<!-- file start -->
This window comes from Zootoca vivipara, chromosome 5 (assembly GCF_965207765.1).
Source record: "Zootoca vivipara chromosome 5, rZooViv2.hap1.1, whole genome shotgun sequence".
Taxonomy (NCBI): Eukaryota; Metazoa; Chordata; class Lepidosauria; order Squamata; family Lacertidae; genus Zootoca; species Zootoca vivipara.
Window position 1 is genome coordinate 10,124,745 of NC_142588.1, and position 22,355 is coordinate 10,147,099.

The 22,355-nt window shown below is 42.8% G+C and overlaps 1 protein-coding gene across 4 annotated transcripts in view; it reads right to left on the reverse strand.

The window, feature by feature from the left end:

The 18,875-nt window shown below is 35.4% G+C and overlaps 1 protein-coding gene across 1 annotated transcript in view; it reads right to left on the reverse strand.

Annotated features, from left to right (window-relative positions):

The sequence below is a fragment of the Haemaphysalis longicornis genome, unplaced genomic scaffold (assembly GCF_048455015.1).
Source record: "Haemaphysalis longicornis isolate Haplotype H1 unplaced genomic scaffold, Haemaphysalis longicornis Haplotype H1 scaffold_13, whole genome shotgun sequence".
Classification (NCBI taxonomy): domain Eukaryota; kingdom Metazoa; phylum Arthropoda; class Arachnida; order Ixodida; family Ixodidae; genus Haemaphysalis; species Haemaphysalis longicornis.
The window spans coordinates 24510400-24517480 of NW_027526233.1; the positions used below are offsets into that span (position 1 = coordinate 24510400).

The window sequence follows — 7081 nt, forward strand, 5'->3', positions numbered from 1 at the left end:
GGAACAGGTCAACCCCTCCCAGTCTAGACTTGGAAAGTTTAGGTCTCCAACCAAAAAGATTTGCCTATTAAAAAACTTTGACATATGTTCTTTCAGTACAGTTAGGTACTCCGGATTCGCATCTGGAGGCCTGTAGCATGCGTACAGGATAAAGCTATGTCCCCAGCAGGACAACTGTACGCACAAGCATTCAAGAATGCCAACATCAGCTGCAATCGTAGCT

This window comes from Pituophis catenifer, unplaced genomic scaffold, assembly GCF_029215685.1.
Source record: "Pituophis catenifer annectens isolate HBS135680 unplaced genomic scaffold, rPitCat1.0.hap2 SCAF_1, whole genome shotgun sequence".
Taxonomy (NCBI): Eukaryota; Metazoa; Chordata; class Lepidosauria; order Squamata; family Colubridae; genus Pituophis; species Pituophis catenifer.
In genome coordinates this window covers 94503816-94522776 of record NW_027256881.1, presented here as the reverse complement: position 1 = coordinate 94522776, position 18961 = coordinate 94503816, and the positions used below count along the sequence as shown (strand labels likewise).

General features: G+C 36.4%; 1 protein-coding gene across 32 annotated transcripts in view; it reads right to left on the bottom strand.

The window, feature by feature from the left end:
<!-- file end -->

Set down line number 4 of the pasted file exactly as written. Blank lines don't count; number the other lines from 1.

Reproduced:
Window position 1 is genome coordinate 10,124,745 of NC_142588.1, and position 22,355 is coordinate 10,147,099.